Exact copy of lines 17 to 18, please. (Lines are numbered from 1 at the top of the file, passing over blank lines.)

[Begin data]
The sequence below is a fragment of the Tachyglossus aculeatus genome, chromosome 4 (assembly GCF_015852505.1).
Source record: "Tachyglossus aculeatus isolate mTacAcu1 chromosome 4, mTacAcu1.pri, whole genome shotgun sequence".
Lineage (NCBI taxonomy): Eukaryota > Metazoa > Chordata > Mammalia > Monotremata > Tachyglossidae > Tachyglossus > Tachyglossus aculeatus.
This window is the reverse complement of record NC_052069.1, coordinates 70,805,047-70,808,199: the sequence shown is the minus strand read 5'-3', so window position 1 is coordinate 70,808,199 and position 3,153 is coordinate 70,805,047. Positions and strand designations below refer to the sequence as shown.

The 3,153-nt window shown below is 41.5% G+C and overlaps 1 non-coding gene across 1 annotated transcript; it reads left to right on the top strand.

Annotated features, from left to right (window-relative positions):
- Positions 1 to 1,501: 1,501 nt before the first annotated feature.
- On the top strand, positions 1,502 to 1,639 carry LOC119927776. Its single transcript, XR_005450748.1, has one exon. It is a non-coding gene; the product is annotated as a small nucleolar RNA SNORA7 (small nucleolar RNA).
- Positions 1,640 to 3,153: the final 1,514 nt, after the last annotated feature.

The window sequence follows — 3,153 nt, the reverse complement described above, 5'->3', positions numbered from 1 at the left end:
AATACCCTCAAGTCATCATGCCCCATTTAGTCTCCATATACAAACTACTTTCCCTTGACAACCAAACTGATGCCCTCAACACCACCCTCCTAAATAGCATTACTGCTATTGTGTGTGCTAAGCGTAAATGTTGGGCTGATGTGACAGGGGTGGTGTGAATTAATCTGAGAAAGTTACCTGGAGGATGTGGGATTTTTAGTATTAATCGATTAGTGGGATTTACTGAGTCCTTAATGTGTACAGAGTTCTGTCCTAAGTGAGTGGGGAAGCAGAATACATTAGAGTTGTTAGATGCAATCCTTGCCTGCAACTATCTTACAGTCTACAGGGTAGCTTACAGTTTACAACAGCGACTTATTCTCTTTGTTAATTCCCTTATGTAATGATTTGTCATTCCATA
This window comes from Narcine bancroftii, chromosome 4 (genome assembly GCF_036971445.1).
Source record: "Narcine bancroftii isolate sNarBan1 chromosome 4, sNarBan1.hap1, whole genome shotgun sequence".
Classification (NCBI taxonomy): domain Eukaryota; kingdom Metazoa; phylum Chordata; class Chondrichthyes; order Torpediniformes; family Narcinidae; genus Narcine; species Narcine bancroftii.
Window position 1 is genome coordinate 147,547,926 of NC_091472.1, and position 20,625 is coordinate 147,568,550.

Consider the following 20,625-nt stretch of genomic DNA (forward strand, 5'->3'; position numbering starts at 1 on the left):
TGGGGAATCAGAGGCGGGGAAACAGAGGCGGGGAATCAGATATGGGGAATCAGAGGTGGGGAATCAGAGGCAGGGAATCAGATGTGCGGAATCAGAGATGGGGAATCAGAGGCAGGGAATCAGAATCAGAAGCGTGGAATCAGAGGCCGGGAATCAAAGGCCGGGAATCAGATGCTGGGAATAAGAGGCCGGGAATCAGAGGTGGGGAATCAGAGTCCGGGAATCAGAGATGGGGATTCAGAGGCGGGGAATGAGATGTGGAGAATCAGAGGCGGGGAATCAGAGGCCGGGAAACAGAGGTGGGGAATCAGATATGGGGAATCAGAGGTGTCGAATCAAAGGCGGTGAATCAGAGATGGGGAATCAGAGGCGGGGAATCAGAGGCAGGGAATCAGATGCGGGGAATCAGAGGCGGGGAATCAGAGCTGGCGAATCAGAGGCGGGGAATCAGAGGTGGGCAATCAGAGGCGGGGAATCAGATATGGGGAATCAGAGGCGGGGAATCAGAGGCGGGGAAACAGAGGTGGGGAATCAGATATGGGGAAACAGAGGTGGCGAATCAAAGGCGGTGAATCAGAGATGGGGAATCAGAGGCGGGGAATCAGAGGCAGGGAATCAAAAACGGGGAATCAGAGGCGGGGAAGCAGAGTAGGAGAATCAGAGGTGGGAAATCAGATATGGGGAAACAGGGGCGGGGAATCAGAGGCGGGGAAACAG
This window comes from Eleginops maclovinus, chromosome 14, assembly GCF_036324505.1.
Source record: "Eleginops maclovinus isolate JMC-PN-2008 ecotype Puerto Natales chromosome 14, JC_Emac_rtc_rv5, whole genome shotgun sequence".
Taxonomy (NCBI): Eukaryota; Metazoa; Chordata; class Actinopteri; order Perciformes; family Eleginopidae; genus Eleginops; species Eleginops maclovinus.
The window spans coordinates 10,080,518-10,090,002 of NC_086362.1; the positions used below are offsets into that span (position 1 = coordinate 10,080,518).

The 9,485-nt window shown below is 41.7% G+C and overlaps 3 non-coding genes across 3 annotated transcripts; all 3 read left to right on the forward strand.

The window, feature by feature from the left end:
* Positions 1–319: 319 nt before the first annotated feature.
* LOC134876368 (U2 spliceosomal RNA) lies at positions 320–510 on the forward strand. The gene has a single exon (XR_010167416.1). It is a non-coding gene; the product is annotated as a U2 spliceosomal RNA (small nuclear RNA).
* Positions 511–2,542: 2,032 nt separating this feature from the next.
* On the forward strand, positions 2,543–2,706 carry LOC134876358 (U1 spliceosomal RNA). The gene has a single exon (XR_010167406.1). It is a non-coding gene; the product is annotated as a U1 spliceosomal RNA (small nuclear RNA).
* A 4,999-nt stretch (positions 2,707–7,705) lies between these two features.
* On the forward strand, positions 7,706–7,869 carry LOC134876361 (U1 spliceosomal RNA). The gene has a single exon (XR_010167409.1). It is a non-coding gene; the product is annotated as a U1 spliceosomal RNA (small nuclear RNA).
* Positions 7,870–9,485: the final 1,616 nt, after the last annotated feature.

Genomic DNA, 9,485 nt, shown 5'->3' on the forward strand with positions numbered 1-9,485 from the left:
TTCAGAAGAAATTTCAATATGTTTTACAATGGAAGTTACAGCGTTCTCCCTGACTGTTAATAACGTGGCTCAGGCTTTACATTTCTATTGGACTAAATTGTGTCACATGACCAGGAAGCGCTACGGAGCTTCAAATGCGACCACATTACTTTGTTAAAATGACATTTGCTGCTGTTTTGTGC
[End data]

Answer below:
TGGGGAATCAGAGGCGGGGAAACAGAGGCGGGGAATCAGATATGGGGAATCAGAGGTGGGGAATCAGAGGCAGGGAATCAGATGTGCGGAATCAGAGATGGGGAATCAGAGGCAGGGAATCAGAATCAGAAGCGTGGAATCAGAGGCCGGGAATCAAAGGCCGGGAATCAGATGCTGGGAATAAGAGGCCGGGAATCAGAGGTGGGGAATCAGAGTCCGGGAATCAGAGATGGGGATTCAGAGGCGGGGAATGAGATGTGGAGAATCAGAGGCGGGGAATCAGAGGCCGGGAAACAGAGGTGGGGAATCAGATATGGGGAATCAGAGGTGTCGAATCAAAGGCGGTGAATCAGAGATGGGGAATCAGAGGCGGGGAATCAGAGGCAGGGAATCAGATGCGGGGAATCAGAGGCGGGGAATCAGAGCTGGCGAATCAGAGGCGGGGAATCAGAGGTGGGCAATCAGAGGCGGGGAATCAGATATGGGGAATCAGAGGCGGGGAATCAGAGGCGGGGAAACAGAGGTGGGGAATCAGATATGGGGAAACAGAGGTGGCGAATCAAAGGCGGTGAATCAGAGATGGGGAATCAGAGGCGGGGAATCAGAGGCAGGGAATCAAAAACGGGGAATCAGAGGCGGGGAAGCAGAGTAGGAGAATCAGAGGTGGGAAATCAGATATGGGGAAACAGGGGCGGGGAATCAGAGGCGGGGAAACAG
This window comes from Eleginops maclovinus, chromosome 14, assembly GCF_036324505.1.